John Krasinski gets a taste of parenthood in 'Away We Go'
Maya Rudolph and John Krasinski (Focus Features)
It's about "belonging," deciding "How do we live?" It's about parenting, "a running thread through my movies," says Mendes. He didn't need a parent to play Burt, the insurance futures salesman who sets out with Verona, his pregnant girlfriend (Maya Rudolph), to find a place to raise a child and discover who among their friends, family and acquaintances is the perfect parenting role model. Mendes needed somebody in over his head.
"Should you be answering these basic questions for yourself in your early 20s, which is when people expect you to answer them, or are you 29 and still asking them, like me?" Krasinski wonders. "I have friends in their mid-30s going through the same thing. 'Time to grow up, decide where to live, how to live, how to be a parent.' Getting pregnant's just a catalyst for us to look deeper into ourselves, the state of our life, responsibility, whether or not you're prepared for a child, or being a real grown up."
Burt and Verona meet every parenting extreme, from laissez-faire "free range" parents to smothering ones. For Rudolph, 36, the script was a piece of deja vu.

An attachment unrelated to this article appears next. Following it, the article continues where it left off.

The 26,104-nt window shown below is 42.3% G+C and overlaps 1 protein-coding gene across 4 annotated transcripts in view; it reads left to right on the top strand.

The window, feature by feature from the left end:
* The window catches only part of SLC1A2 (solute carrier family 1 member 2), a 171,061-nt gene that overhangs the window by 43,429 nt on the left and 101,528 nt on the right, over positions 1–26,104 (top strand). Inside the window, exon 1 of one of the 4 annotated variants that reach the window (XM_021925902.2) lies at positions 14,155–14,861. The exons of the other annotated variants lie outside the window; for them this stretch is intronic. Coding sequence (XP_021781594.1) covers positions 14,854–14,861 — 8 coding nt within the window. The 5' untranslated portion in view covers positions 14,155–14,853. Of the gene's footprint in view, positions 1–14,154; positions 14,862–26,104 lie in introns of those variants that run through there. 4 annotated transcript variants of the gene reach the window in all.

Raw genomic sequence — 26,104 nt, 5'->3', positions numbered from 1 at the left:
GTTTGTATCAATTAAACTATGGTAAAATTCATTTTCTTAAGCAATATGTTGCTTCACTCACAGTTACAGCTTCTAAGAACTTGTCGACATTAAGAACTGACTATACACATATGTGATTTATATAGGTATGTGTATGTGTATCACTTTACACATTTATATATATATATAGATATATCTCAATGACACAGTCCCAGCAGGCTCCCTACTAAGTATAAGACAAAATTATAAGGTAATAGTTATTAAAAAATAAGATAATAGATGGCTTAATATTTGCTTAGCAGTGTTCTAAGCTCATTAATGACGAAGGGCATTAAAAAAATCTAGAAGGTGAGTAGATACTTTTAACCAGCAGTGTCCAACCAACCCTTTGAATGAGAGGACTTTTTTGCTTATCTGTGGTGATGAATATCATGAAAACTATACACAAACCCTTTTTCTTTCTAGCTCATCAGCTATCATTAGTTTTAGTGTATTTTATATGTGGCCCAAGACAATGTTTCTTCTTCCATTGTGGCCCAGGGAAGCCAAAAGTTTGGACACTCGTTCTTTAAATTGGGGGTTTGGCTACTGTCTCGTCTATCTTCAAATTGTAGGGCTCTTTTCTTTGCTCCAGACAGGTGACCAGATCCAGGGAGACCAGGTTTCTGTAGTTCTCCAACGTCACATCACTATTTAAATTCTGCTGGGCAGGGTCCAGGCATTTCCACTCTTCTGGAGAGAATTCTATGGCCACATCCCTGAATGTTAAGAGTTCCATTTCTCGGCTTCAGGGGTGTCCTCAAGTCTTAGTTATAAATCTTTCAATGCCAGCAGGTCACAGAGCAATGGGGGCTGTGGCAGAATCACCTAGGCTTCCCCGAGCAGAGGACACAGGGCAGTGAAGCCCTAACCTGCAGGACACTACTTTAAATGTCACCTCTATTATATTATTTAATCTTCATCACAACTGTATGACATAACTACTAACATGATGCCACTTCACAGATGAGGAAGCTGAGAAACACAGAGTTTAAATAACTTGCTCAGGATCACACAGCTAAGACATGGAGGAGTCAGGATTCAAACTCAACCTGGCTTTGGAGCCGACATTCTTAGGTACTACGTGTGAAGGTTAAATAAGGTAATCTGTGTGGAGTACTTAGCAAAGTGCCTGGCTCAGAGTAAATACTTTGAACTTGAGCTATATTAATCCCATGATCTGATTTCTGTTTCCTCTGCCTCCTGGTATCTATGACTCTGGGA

"All these people offering you obnoxious, unsolicited advice when you're pregnant? It happens," she says. It was her job, as a mom, and that of Mendes, a dad (he has children with his wife, Kate Winslet), to set Krasinski straight on just how on the mark Away We Go's wacky parenting "types" are.
"I'm going through the script saying, 'These are just hijinx. NOBODY'S really like that,'" Krasinski says with a laugh. "But no. There are people who demand that you ALWAYS hold your child -- no strollers. People in the supermarket who hiss at you if you even walk down the alcohol aisle if you're pregnant. I had no idea this stuff goes on."
Rudolph was able to clue Krasinski in on the absurd reality of the script. And the fake belly she wore throughout helped stimulate the chemistry between actors.
"He spent a lot of the movie just taking care of me, in that awful fat suit," she says. "It's 'Are you OK? Have you had something to drink?' Very much the way he'd be if we were a couple." Krasinski isn't letting a movie role rush him into anything. After all, he's a rising star, just now coming into his own on the big screen after making a mark on the small one. But he did find Away We Go to be a good dry run on the sort of father he wants to be.
"To be able to play that focused nervous energy that Burt has was very close to me," Krasinski says. "I think, when I'm a dad for the first time, I'll be way worked up, ahead of the game. Get that baby room up within three days of getting the news. Burt's trying to learn to whittle, even though he doesn't know the word "whittle.' He's going to teach that to his daughter. I get that. I hope someday that I have kids and that I get to teach them to whittle. Because I know the word, even if I don't know how to whittle."